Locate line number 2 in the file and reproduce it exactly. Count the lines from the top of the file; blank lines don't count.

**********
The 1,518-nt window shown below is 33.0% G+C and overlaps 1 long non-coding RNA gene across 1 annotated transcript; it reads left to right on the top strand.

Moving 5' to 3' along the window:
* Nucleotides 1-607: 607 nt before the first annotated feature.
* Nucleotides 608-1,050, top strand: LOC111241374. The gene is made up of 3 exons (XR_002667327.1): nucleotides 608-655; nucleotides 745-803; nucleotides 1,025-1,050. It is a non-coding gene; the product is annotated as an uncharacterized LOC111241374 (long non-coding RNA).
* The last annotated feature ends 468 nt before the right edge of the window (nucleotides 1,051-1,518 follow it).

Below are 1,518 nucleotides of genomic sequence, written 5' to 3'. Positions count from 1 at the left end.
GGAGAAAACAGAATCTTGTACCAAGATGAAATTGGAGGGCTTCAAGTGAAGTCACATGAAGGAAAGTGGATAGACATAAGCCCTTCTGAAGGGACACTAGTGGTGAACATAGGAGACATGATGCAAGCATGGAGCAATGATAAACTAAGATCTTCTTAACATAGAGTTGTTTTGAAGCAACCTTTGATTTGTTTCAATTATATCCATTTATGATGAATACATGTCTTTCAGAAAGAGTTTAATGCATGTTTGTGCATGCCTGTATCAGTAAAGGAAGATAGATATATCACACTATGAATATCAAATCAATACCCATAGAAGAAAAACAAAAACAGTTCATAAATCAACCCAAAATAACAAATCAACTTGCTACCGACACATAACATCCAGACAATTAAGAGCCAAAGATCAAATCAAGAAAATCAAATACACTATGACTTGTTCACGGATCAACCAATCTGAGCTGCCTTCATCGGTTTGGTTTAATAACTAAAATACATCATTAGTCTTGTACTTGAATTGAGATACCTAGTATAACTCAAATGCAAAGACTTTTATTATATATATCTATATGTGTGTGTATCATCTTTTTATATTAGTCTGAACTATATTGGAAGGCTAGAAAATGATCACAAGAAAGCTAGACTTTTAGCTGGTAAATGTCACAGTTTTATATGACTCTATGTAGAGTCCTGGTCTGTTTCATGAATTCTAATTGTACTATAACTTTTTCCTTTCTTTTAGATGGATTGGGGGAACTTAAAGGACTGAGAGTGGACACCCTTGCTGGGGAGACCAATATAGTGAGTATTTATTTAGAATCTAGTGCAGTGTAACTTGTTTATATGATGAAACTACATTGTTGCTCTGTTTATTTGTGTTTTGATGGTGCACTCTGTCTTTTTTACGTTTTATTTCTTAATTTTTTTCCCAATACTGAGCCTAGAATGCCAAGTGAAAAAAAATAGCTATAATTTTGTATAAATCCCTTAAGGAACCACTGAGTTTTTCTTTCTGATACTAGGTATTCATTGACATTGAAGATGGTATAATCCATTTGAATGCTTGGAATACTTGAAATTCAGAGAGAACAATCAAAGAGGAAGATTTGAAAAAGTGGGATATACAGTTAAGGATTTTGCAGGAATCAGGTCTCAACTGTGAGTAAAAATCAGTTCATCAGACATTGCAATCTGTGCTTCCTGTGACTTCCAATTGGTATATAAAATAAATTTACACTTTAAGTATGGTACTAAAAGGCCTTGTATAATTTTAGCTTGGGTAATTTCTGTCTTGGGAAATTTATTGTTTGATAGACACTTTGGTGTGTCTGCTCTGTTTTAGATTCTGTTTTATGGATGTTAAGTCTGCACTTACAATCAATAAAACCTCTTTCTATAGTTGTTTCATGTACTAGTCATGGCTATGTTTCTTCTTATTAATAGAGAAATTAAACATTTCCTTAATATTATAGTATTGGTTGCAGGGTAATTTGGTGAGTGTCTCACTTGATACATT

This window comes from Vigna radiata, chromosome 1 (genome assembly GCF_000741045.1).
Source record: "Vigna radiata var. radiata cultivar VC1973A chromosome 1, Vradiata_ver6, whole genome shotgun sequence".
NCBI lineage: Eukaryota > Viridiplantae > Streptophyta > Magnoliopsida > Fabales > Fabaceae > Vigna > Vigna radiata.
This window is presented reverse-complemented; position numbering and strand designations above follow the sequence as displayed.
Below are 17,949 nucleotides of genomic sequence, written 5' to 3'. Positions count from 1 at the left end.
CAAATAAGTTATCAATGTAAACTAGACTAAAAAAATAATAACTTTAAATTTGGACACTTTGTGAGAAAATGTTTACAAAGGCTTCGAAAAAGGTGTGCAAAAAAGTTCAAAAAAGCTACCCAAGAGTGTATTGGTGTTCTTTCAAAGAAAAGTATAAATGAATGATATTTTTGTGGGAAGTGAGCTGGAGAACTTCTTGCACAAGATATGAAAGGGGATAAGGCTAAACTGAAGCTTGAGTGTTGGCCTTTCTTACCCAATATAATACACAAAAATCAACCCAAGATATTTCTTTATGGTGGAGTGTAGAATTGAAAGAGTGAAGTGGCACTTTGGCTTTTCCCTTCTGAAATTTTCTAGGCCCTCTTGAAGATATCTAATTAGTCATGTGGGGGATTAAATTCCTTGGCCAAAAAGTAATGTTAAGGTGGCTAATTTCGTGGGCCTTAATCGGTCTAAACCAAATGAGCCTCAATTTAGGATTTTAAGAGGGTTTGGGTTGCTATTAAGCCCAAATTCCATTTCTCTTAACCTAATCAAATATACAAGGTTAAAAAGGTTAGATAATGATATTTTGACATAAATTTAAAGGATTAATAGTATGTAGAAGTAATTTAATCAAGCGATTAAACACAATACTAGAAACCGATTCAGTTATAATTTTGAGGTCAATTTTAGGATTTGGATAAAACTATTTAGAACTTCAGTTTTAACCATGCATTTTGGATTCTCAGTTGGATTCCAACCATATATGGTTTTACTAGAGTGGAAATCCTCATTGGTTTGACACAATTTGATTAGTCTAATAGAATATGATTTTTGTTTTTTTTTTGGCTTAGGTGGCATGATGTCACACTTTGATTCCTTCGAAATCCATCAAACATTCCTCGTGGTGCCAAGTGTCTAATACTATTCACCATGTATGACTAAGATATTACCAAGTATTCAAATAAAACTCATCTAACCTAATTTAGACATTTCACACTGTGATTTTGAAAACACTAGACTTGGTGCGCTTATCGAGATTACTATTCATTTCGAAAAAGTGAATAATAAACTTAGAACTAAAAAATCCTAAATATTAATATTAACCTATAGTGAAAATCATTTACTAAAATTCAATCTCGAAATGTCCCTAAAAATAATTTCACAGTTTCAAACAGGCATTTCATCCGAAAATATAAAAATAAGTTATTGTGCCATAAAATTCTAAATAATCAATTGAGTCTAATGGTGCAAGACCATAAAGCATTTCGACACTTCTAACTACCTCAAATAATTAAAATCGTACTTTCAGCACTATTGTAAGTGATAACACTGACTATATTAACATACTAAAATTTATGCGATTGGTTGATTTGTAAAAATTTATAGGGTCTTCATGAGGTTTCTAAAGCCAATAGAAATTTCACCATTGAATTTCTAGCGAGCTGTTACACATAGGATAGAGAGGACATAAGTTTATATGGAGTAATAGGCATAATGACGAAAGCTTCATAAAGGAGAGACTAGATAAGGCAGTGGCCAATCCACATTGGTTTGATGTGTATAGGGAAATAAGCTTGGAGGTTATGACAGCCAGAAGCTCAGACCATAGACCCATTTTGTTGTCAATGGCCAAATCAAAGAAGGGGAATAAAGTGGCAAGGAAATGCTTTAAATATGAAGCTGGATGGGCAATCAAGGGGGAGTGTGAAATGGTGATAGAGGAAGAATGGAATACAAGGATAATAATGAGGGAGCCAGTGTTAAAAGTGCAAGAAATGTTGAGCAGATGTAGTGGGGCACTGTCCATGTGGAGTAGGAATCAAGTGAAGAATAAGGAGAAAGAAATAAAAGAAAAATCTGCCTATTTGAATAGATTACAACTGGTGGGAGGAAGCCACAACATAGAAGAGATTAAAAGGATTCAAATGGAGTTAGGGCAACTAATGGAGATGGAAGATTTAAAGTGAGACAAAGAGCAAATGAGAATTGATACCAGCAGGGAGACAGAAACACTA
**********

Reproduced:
Moving 5' to 3' along the window: